One big problem with much of what passes as moral thinking today is the tendency to treat morality as a black and white issue, when, of course, it’s actually about all those irritating shades of gray.
Murder and adultery may both be immoral, for example, but while most people would agree that life in prison can be a just sanction for the former, surely no one but a raving lunatic would argue it’s a morally defensible penalty for the latter (the recent ruling of the Michigan Court of Appeals notwithstanding).
So it would seem incontestable that to be a moral person, one must have a morally defensible sense of proportion. The sort of sense of proportion, for instance, that allows one to recognize that a sexual act between consenting adults is a less grievous crime than, oh, say, committing a fraud in order to start a war that ends up killing hundreds of thousands of people.
So let us travel back to the waning days of the last millennium, to a time when a blowjob was king. We refer, of course, to Bill Clinton’s ill-fated tryst with a certain young intern. Take a moment, if you will, to remember back to that time of yore; let the sights and sounds of beltway moral outrage roll over you like the polluted wine from a Jimmy Swaggart, Jim Baker or Ted Haggard communion service.
Oh, yes, those were the heady days of righteous indignation among the beltway punditocracy. Most famous of all, of course, were the comments of the “dean” himself, David Broder who said of Clinton, “He came in here and he trashed the place and it’s not his place.”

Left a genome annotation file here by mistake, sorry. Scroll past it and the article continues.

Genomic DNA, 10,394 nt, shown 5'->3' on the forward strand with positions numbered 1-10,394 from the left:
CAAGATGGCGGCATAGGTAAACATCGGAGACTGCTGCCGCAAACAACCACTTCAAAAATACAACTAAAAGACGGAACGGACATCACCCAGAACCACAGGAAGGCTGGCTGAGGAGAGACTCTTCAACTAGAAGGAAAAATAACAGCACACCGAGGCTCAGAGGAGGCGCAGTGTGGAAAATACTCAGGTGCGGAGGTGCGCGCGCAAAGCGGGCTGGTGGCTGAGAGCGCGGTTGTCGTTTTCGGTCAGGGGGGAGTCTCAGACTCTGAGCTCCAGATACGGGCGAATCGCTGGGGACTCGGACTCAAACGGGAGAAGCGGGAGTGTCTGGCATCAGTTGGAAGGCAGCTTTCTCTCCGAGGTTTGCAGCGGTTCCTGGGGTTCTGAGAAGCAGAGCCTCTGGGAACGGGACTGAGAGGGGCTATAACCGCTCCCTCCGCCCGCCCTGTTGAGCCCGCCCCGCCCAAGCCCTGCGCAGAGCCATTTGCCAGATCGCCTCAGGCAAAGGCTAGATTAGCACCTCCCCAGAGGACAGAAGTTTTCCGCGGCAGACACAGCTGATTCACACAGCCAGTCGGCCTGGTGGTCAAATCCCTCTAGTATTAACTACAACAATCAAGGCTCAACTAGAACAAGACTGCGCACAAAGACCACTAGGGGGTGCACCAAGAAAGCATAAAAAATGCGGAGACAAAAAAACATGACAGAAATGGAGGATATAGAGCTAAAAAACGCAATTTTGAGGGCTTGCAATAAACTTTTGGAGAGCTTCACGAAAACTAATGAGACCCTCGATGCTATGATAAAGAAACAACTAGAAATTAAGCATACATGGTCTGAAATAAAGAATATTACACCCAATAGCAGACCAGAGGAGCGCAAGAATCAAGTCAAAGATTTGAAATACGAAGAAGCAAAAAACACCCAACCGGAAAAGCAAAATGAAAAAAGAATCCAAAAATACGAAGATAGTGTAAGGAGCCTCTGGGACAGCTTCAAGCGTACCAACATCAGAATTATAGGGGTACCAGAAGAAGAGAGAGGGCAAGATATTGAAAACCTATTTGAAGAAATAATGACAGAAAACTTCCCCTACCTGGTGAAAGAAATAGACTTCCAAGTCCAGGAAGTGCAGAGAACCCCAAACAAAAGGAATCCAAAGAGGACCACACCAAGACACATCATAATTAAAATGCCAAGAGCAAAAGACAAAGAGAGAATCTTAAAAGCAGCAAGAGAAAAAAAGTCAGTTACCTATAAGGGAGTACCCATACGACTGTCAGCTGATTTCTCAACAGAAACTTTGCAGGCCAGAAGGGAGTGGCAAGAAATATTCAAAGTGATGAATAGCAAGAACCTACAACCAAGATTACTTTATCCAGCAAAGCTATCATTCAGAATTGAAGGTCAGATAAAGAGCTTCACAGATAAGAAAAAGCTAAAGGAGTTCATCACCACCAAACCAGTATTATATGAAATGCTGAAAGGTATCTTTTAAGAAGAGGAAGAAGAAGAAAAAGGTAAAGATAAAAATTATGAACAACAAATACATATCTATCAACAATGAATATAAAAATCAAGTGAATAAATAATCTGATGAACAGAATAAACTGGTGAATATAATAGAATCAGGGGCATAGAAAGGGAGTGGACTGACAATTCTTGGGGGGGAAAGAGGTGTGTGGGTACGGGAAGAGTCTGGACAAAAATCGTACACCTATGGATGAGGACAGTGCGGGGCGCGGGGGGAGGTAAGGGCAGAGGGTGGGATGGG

Now fast forward eight years or so, to a time when — thank God — the White House appears safe from unsavory blowjobs, but where there’s that little matter of Bush & Co.’s clear deceit in leading our nation into one of the greatest foreign policy blunders in its history. Where’s the righteous passion among our opinion leaders today?
The answer, of course, is that for the most part it’s nowhere to be found, packed away perhaps in the same secret hiding place as the weapons of mass destruction. Dean Broder still seems mostly to care about maintaining decorum among the denizens of inside the beltway Washington. And by that I mean the people who belong there, like Joe Lieberman, as opposed to pretenders to the throne like Bill Clinton. In a recent column, for example, he sings the praises of an illusory opportunity for “A Chance For Unity On Iraq.” Yeah that’s the ticket. What’s important is unity among the ruling elite, not ending the war.
That’s a well-grounded view of moral proportionality all right — a consensual blowjob means there’s hell to pay, but defraud the nation into embracing disaster and massive bloodshed and any talk of accountability is met with a resounding “heavens no.” Why do that when, instead, we can simply let bygones be bygones, hold hands and sing a few verses of “Here Comes the Sun?”
I know this has all been said before, but maybe not enough from the standpoint of morality: Because ultimately, it’s hard to avoid the conclusion that many of this nation’s top opinion leaders have a staggeringly amoral view of the universe.
And these are the guys who are supposed to lead our national dialogue.
Update: Like I said, it’s all been said before, here by Alterman, via Cliff.